Anyways, just saying there is some code involved.  I have VBA macro code in my FileCreator spreadsheet for the AfterHours BBS source that showed my logic.  Basically, each sector was a 4 line x 40 character max input so that for each file record/description, it took one sector.  For 3000 files, it took 3000 sectors.

 

It is likely you already know what I mentioned, but if not, at least my VBA Excel logic is in that spreadsheet if it would help you if you decide to write something turns something back into a DIS/VAR 80 file.  I'm sure my VBA code could have been improved, but it works for my test case...…...

 

Beery

 

Share this post


Link to post
Share on other sites

I’ve started working on saving DV80 and well, what can I say.... I didn’t like it. Too much hassle swapping memory.

 

Due to the fact that I’m using my spectra2 library for doing the heavy lifting, I’m making extensive use of scratchpad memory. The library is used for memory copy, keyboard reading, all things VDP, task handling, etc.

Original purpose of the library was to run cartridge based games on an unexpanded Ti-99/4a console.

 

Using scratchpad by itself is not an issue, as long as you keep away from DSR or anything else related to the TI-99/4a itself. The solution I currently have in place when reading files, is that I just page out scratchpad memory, page-in scratchpad memory as required for dsrlnk and DSR file-access.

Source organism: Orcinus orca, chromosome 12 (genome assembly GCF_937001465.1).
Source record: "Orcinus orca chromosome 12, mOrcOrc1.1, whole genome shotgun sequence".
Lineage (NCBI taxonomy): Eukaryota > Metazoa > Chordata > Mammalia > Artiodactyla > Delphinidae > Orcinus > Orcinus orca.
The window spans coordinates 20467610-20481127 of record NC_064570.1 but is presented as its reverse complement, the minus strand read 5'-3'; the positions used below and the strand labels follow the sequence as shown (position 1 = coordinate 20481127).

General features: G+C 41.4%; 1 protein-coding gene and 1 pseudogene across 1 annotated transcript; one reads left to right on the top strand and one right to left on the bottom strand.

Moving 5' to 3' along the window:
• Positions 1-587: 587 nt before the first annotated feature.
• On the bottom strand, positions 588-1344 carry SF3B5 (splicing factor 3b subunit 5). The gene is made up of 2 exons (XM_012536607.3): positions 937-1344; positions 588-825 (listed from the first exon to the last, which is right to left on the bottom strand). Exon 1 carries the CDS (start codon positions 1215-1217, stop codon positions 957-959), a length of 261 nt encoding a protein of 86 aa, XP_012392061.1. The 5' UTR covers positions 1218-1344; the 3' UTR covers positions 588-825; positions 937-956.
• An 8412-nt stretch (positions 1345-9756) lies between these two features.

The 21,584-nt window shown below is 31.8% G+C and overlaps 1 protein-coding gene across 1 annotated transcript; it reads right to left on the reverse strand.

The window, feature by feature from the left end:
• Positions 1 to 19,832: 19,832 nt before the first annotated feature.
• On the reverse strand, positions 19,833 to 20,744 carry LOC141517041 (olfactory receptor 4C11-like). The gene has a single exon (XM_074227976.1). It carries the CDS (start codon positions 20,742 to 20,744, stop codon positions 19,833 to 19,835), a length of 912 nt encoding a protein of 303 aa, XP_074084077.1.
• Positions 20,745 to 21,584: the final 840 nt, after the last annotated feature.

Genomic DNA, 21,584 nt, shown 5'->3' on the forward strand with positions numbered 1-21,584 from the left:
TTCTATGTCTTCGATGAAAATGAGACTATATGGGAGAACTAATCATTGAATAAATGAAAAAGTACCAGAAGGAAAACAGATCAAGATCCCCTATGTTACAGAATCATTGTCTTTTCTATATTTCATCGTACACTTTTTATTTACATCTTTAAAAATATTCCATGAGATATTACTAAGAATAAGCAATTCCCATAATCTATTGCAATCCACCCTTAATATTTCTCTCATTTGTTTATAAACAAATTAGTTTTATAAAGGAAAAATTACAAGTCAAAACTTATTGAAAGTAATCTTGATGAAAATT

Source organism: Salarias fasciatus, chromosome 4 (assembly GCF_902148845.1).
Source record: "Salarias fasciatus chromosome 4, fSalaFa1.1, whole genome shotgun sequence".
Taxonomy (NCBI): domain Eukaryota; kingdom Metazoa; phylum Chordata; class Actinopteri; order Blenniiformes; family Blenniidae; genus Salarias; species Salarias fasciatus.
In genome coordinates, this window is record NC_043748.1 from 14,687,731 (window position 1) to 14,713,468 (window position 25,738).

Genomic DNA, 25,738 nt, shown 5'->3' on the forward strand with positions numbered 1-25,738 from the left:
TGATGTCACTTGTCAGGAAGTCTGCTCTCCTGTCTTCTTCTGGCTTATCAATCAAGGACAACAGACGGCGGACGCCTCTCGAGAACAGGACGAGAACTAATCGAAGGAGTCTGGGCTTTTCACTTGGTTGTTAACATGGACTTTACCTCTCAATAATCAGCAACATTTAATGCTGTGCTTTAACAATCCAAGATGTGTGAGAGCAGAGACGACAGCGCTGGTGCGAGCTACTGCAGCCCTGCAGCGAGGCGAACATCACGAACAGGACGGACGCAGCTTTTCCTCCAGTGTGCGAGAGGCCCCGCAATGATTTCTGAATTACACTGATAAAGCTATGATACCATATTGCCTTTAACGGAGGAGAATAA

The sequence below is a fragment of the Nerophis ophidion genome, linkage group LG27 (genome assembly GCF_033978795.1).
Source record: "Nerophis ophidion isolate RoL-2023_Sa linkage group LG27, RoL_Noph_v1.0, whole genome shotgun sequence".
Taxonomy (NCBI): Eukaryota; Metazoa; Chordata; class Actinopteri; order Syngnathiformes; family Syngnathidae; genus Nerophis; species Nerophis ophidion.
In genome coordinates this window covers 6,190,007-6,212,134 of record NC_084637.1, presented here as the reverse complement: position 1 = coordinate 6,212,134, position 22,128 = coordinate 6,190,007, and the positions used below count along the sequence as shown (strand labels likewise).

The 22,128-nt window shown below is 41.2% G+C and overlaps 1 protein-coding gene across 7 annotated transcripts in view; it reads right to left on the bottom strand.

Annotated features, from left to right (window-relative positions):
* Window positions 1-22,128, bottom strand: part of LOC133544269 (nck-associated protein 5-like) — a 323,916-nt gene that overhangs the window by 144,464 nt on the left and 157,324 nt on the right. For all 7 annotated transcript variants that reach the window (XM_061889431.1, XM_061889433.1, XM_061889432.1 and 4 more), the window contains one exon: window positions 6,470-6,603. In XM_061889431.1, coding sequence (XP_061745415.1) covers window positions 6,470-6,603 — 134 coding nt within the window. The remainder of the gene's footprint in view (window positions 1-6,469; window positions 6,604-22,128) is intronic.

No need to say, you’re pushing plenty of memory. Doing a rough calculation, I’m about between 1K and 1,5K for each record read. It shows the power of the 9900 CPU and storage devices like HRD4000B and TIPI that I’m still getting good performance out of it.

 

But honestly pushing between 3 and 4,5 MB when reading a DV80 file with 3000 records is something I’m not fond of. Obviously you can state that most files are A LOT smaller and you don’t even notice it. But it matters to me.

 

With that in mind it’s back to the drawing board. The SP2 library is using equates allover the place. 

So it should be not too big of an issue to move the SP2 work memory from scratchpad to low memory expansion.

This introduces additional wait states, but I don’t think I’ll ever notice that working with the editor.